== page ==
Imagine if all you ever ate was free food that you found floating by in a fast moving river? In this dystopia, you don’t have time to assess what you’re eating—if it looks like food you eat it without question or hesitation.
Of course, only a desperate or crazy person would live this way. But when it comes to our media diet and what we feed our minds, existing on digital flotsam is just fine.
Danny Crichton, writing for TechCrunch is not impressed with legions of media freeloaders.
It is the deep irony of our times that readers, often deeply educated, will shell out $30 for a meal in New York or San Francisco while paying thousands in rent, only to avoid paying a few bucks a month for a publication, let alone ten. The monthly price for the New York Times is the price of a single cocktail these days in Manhattan.
The bulk of my friends don’t pay for subscriptions. The bulk of the internet doesn’t pay for subscriptions. People will gladly spend hours a day reading brainjunk, to avoid even the slightest expense that might improve the quality of what they are reading. And so, even storied publications are going to fall by the wayside so we can read about “7 Tips on How To Improve Media.”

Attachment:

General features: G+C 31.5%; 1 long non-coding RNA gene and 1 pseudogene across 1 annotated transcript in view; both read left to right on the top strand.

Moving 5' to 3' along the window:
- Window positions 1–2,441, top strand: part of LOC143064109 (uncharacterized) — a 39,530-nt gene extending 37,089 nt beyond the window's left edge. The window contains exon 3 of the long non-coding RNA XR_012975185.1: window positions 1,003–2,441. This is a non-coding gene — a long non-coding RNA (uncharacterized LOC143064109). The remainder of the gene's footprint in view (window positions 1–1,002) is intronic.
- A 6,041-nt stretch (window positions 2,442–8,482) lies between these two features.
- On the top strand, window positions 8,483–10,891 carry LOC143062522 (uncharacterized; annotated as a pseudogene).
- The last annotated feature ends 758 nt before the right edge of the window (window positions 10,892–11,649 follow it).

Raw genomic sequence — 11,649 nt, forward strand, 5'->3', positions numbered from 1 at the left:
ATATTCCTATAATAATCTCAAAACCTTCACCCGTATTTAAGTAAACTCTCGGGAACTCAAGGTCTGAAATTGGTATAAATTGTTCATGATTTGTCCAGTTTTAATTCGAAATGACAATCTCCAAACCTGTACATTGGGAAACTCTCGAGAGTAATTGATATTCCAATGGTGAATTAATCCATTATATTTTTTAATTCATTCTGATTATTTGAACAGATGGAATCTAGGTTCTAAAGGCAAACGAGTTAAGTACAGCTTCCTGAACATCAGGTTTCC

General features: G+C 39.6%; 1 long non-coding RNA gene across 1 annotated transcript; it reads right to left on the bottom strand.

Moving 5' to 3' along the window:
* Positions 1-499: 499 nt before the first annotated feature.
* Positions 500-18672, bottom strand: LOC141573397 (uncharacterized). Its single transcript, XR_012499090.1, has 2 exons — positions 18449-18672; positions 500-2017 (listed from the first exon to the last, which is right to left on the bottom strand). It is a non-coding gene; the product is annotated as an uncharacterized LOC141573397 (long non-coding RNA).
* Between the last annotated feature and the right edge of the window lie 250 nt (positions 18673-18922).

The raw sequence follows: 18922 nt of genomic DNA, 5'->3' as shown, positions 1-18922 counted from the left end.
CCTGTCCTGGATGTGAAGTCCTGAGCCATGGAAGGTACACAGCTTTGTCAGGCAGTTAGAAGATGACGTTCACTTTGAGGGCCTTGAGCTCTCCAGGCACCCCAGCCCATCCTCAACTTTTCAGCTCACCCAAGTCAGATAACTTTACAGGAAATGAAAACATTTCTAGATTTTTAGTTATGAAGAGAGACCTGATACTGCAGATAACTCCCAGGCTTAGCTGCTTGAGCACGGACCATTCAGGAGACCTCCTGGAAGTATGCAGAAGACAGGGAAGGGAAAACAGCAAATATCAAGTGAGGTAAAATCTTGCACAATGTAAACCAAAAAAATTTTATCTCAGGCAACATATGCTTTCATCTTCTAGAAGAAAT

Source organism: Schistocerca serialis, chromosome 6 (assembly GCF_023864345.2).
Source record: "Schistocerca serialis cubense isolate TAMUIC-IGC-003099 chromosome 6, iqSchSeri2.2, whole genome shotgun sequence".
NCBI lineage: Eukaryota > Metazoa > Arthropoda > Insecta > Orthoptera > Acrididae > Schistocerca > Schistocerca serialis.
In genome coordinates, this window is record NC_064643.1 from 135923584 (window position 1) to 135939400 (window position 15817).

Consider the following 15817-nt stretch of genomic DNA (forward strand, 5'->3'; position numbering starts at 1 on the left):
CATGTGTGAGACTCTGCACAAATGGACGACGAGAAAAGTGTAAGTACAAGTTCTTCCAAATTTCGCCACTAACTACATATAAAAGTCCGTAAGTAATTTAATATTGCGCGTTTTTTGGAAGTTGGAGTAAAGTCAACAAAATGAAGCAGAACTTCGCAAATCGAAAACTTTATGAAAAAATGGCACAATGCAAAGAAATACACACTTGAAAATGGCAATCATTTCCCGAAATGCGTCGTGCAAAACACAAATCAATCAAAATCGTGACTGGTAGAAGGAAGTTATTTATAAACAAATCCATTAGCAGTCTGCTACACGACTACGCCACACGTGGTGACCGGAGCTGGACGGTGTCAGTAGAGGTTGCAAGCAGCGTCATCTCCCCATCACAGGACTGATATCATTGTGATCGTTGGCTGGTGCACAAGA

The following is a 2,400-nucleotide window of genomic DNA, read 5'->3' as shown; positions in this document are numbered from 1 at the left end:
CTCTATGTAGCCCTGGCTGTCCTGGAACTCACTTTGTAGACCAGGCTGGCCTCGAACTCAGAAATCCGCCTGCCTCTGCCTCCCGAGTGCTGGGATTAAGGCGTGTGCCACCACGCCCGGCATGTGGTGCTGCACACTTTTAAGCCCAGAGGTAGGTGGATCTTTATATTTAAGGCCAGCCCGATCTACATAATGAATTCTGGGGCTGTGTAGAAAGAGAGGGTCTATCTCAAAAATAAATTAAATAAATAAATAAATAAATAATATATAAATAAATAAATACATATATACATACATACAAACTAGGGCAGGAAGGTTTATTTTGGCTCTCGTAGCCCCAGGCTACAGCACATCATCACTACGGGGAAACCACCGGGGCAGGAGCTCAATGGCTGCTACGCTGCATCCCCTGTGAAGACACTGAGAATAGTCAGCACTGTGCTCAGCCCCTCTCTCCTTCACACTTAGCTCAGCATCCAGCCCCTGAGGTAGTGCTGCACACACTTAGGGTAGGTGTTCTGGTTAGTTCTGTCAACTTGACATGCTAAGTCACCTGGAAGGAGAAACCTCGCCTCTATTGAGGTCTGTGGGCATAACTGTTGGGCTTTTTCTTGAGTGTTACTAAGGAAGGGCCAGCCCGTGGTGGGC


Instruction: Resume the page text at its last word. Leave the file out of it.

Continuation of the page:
Reader-supported digital media is an obvious path for publishers and readers alike. If you like what you get from a publication, give back. The exchange is as natural as a handshake. Sadly, it’s also as rare as a smile from a stranger on a rainy day.
Adpulp removed all advertising and put a reader-supported model in place in 2017 (with the help of Inkl), but our reader support has been thin, to say the least. Yet, we keep the paywall or tipping function in place on a per article basis because change does not come fast, and it’s absolutely critical for publications to place a monetary value on their work, whether it ends up being paid for by readers or not.
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